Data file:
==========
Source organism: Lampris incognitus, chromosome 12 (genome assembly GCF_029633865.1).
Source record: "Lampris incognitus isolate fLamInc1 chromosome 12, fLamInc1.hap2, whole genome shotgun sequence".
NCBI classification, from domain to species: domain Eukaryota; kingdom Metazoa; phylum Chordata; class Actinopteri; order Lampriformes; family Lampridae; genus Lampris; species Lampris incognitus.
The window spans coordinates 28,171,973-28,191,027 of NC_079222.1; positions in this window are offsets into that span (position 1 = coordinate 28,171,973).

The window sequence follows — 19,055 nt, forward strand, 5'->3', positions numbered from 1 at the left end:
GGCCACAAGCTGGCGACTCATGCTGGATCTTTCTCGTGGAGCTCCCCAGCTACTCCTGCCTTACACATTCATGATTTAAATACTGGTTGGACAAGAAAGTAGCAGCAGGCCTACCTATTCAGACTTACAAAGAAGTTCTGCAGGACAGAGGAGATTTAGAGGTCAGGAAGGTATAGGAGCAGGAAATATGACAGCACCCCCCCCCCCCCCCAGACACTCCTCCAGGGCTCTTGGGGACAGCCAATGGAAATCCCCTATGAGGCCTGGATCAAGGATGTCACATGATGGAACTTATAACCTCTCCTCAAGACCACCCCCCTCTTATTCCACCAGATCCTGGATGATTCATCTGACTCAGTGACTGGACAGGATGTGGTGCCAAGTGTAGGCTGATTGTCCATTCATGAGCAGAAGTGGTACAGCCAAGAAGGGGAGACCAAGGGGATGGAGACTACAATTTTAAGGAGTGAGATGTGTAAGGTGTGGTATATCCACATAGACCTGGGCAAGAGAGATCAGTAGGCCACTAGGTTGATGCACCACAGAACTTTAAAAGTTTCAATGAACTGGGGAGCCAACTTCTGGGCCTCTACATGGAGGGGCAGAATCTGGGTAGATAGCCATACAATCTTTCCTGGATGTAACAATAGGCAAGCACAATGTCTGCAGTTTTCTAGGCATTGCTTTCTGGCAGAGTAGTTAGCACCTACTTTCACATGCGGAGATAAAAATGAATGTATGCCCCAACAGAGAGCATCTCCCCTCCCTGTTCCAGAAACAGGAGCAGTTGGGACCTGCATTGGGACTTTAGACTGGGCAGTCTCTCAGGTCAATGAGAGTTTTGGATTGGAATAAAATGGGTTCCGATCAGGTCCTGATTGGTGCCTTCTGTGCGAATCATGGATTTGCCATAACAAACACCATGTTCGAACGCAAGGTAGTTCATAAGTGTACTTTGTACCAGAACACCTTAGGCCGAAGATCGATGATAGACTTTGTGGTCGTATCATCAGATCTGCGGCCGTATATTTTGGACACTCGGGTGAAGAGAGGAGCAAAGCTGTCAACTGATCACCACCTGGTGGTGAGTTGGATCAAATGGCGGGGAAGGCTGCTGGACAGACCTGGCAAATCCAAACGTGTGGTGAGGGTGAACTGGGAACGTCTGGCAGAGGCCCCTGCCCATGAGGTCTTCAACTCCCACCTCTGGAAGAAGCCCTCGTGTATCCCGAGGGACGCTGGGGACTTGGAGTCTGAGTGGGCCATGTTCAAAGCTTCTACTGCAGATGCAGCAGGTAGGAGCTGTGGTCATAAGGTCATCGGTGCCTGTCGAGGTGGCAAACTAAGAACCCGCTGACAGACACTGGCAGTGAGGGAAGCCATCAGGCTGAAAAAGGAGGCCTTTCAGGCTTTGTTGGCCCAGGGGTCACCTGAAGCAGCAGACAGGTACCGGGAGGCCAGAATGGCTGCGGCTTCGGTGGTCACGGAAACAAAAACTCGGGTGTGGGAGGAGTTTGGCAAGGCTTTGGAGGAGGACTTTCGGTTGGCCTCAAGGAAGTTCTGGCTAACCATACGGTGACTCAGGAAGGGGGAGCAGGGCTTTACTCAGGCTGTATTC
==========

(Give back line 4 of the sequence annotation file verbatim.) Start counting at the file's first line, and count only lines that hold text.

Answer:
The window spans coordinates 28,171,973-28,191,027 of NC_079222.1; positions in this window are offsets into that span (position 1 = coordinate 28,171,973).